A while back I was asked if I would be the patron of the Australian Digital Alliance. Well . . . you could have knocked me down with a feather! Anyway, the ADA is a fine organisation which describes itself as follows on its website.
The ADA is a non-profit coalition of public and private sector interests formed to promote balanced copyright law and provide an effective voice for a public interest perspective in the copyright debate. ADA members include universities, schools, consumer groups, galleries, museums , IT companies, scientific and other research organisations, libraries and individuals.
It’s been a fairly lone voice amidst the madness of intellectual property maximalism as it has ravaged developed countries in the last few decades not least us Aussies who have shown ourselves capable of signing up to pretty much any old rubbish, including retrospective extensions of patents and copyrights which can’t possibly make economic sense (except for the rent seekers who seek them). And IP maximalism in the age of the internet is becoming sufficiently and obviously dysfunctional that we are starting to see more balance in the debate.
A decade ago those IP organisations like IP Australia and the World Intellectual Property Organisation (WIPO) basically took it as read that their mandate was to promote IP – ie to extend it as a Good Thing whereever they could. Today they take a much more enlightened view seeing it as their role to promote economic welfare through appropriate IP settings and administration. Here’s an excellent recent public speech by Australian Francis Gurry who is not only a prominent Australian intellectual property lawyer but also the head of WIPO.
Few issues in intellectual property or, if I may suggest, cultural policy are as important as the consequences of the revolutionary structural change introduced by digital technology and the Internet. Recently, as the number of people in the world with access to the Internet passes two billion1, support for addressing the consequences of this fundamental change has come from the highest levels. Both President Sarkozy of France and President Medvedev of the Russian Federation have called for the G20 to consider the issue. In his speech at Davos earlier this year, President Medvedev stated that “the old principles of intellectual property regulation are not working anymore, particularly when it comes to the Internet”. That, he stated, “is fraught with the collapse of the entire intellectual property rights system”.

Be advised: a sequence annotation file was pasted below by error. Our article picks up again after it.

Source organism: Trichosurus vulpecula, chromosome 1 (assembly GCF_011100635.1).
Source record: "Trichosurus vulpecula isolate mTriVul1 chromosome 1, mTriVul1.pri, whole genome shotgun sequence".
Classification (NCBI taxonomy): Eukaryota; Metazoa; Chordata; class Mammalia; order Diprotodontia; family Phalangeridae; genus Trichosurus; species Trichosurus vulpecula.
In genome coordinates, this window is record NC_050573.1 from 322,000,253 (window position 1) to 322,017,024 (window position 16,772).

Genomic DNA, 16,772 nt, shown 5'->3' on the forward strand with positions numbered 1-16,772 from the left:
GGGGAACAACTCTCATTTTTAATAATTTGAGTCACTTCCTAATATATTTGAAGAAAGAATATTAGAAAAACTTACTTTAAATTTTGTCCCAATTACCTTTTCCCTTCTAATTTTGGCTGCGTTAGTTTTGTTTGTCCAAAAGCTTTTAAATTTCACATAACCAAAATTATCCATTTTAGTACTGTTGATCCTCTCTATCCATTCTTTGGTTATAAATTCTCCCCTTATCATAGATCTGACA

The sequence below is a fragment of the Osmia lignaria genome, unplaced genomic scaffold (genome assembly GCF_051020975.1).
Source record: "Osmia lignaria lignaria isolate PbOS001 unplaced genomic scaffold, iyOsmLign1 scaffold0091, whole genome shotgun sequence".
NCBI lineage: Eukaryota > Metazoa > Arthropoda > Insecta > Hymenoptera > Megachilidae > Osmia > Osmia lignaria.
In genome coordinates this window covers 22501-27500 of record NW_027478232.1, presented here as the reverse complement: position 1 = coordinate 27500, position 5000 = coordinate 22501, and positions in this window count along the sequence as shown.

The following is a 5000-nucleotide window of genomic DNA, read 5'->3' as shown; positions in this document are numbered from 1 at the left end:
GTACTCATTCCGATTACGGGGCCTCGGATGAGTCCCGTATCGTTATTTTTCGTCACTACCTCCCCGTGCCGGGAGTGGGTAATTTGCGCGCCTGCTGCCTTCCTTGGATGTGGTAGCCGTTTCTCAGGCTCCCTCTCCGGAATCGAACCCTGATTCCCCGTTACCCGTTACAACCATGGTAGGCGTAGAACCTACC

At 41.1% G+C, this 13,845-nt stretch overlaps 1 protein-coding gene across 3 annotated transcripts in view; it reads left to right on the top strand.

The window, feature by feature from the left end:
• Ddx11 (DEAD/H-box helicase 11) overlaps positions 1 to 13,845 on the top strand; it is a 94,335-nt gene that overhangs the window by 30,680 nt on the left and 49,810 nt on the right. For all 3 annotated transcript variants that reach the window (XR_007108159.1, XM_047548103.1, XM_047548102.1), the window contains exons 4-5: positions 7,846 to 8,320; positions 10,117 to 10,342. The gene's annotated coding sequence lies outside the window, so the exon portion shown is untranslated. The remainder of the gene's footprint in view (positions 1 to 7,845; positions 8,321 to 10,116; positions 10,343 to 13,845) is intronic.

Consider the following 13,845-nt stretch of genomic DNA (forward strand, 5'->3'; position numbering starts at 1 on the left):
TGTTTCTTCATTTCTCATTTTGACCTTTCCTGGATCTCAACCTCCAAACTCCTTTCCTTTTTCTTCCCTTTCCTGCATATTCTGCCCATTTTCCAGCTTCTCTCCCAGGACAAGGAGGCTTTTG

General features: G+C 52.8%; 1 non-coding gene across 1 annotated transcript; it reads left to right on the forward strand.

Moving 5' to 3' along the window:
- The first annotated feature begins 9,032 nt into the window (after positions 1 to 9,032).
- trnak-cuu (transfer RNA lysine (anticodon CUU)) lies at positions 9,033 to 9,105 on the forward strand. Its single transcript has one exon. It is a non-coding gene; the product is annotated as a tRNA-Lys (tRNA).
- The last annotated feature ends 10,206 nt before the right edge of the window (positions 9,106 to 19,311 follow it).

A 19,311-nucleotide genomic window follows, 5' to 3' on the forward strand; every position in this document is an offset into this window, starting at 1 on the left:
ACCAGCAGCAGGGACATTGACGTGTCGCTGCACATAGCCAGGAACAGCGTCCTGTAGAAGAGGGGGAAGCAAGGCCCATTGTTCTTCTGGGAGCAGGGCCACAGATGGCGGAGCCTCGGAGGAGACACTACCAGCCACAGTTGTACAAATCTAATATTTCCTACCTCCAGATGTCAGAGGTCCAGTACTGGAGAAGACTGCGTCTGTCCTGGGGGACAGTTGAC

Not to be outdone Australia’s Attorney General showed we were up to the challenge with his speech at the same function announcing that:
The Copyright Advisory Group has approached me for an additional exception to allow circumvention of technological protection measures for certain education purposes. In particular they have sought an exception that would allow schools to change the format of films from DVD to MP4 for teaching purposes. This review will assist me in deciding whether or not to amend the Copyright Regulations. My Department will invite submissions seeking views on whether any other new exceptions should be included, and I again invite those affected to take this opportunity to raise their issues.
But I digress. The IP organisations like IP Australia and WIPO remain organisations which are constitutionally susceptible to a substantial amount of capture – their ‘natural constituents’ are firms that benefit from stronger IP (the benefits from less IP are far more dispersed throughout the economy and so don’t fund IP activism nearly as much as the IP boosters.) Francis Gurry’s words were bold, but I expect it will be hard for WIPO to do anything all that constructive, though the new approach should make the wheels of IP maximalism a tad less well oiled.
Sadly, the natural counterweight to industry capture, at least in our country – Australia’s econocrats – have been missing in action. The PC has shown little general interest in IP except when sent a reference on parallel imports and, at least to my knowledge, the Treasury has likewise shown little interest.
Anyway, as newly anointed patron I could hardly say ‘no’ when the ADA asked for some concrete patronage in the form of a presentation to the ADA conference. It turned out to be a very worthwhile and enjoyable event. Speeches, including mine can be downloaded as mp3 files from this page with my slides being here